International news of week
Beijing: Chinese Foreign Minister Wang Yi is set to visit New Delhi as a special envoy of President Xi Jinping to establish political contacts with the new Indian government amid hopes here of an upswing in bilateral ties due to Prime Minister Narendra Modi’s familiarity with China.
London: Pakistan’s powerful MQM chief Altaf Hussain is released on bail, four days after he was arrested here by the British police on charges of money laundering.
London: An iconic statue of Mahatma Gandhi in the UK has been vandalized in the city of Leicester apparently in protest against the 1984 Operation Bluestar military raid on the Golden Temple.
Cairo: Egypt’s former army chief Abdel Fattah el-Sisi pledges to “correct the mistakes of the past” as he is sworn-in as the country’s new President, strengthening the military’s grip on power in the deeply polarized nation.
Karachi: After a 13-hour intense gun battle, the brazen attack on Karachi international airport by Taliban militants disguised as security forces ends , leaving 30 people dead, including all the 10 terrorists who were planning for a lengthy siege of the key facility.
Moscow: The road map for units 3 and 4 of the Kudankulam Nuclear Power Plant should be ready by July after which work can begin on implementing the General Framework Agreement signed between Russia and India.
Moscow: Russia has in principle agreed on the Indian nuclear liability law, paving the way for signing a contract for unit 3 and 4 of the Kudankulam Nuclear Power Plant in July, Russian officials say.
Karachi: Taliban militants attack a training camp of the Airport Security Force outside Karachi international airport, but fled after Pakistani forces repulsed the assault, a day after an all-night siege at the facility leaves nearly 40 people dead.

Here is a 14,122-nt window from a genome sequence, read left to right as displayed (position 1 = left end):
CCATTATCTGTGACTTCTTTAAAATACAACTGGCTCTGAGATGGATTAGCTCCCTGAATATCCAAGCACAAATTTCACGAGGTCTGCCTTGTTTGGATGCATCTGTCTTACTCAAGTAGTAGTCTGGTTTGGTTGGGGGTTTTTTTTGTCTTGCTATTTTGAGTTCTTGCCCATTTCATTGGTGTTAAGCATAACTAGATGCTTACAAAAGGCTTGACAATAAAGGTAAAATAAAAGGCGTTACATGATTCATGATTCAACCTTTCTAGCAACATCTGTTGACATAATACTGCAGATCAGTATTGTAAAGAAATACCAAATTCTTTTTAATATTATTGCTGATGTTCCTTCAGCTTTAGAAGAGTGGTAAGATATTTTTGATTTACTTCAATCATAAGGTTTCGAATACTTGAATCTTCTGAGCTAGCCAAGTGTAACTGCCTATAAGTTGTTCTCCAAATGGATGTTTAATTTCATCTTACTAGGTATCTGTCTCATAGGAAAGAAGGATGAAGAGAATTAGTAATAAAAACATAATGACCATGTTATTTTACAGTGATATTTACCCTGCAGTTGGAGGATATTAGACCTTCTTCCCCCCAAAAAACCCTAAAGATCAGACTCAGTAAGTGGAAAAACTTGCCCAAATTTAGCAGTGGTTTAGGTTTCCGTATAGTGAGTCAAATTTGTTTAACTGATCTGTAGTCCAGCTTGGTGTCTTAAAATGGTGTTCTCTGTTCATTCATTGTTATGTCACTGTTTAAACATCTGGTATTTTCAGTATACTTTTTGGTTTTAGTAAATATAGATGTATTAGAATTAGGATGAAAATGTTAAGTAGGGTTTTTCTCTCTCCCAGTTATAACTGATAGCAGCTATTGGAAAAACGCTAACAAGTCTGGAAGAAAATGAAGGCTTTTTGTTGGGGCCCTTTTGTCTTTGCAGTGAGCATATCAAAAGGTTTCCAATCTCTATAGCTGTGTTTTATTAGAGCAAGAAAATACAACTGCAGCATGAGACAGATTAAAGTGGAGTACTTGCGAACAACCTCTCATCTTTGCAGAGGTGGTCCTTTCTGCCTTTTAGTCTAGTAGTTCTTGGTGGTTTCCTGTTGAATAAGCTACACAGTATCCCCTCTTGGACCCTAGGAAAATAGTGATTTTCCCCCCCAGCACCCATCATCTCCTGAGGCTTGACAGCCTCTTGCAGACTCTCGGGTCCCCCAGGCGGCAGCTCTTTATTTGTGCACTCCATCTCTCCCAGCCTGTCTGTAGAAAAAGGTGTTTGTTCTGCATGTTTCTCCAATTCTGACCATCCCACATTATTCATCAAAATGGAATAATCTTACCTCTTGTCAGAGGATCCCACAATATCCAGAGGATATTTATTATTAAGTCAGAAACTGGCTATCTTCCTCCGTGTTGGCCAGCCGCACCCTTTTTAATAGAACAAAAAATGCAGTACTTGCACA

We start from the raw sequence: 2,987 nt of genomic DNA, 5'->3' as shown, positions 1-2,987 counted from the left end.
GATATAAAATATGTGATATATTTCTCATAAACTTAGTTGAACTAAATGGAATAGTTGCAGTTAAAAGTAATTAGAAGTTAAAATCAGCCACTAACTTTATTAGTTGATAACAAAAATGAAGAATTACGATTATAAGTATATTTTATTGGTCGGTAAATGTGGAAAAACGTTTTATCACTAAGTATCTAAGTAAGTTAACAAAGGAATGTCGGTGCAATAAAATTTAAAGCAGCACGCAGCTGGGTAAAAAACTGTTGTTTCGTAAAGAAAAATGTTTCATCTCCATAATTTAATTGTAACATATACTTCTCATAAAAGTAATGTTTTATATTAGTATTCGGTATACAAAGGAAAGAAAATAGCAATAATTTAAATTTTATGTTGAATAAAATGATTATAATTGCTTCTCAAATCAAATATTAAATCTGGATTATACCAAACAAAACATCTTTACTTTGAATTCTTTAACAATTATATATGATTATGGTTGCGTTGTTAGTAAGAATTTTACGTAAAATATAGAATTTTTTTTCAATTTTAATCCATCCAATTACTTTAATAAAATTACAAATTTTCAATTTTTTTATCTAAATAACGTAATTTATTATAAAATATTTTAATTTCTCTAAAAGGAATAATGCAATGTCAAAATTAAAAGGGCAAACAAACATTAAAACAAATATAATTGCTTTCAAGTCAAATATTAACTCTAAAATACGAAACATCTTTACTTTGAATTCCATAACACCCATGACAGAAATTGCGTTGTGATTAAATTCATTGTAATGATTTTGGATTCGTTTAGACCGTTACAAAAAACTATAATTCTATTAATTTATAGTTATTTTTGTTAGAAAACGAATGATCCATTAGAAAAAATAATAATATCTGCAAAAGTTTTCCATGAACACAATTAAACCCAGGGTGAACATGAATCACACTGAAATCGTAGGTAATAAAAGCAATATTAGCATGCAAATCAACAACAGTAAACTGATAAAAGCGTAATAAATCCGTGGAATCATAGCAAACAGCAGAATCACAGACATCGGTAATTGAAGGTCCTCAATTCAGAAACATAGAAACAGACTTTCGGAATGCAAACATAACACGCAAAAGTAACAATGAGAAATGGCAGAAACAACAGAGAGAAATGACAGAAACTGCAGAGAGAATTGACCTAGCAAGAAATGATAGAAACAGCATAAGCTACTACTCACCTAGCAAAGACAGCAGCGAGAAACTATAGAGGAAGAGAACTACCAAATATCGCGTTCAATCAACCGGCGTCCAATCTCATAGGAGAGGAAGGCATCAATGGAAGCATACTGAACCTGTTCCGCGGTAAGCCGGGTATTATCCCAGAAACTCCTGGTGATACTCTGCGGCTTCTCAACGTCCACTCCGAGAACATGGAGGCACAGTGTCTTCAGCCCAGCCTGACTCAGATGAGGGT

Beijing: China says Foreign Minister Wang Yi’s just concluded visit to India is of “great significance” and sends out a message that Chinese leaders pay high attention to bilateral ties and their mutual interests far outweigh disputes.
Washington: India had made clear to US that it would not exercise restraint in case of a second attack on its soil after the 2008 Mumbai assault by Pakistan- based terrorists, former Secretary of State Hillary Clinton says.
Peshawar: At least six militants are killed in US’ first drone strike in Pakistan this year and a high value target may be among the fatalities in the attack in the country’s restive tribal region.
Lahore: The English translation of Ajmal Kasab’s statement is submitted in a Pakistani Anti-Terrorism Court conducting the trial of the seven accused in the 2008 Mumbai attack that had claimed 166 lives.
Baghdad: Jihadists moved nearer to Baghdad after capturing a town just hours to the north, as President Barack Obama says Washington was exploring all options to save Iraq’s security forces from collapse.
Washington: The US encourages talks between India and Pakistan and believes that bilateral dialogue is an important step for them to move forward, says a top Obama Administration official.
Washington: President Barack Obama rules out sending US ground troops “back into combat” in Iraq, but says that he is reviewing a range of other options to help the war-torn country counter the violent Islamic insurgency.
Bangkok: Thailand’s military government fully lifts a curfew it imposed nationwide after seizing power last month, saying there is no threat of violence.
Islamabad/New Delhi: Prime Minister Narendra Modi has written to his Pakistan counterpart Nawaz Sharif, saying he looked forward to charting a “new course” in the bilateral relations in an atmosphere “free from confrontation and violence”.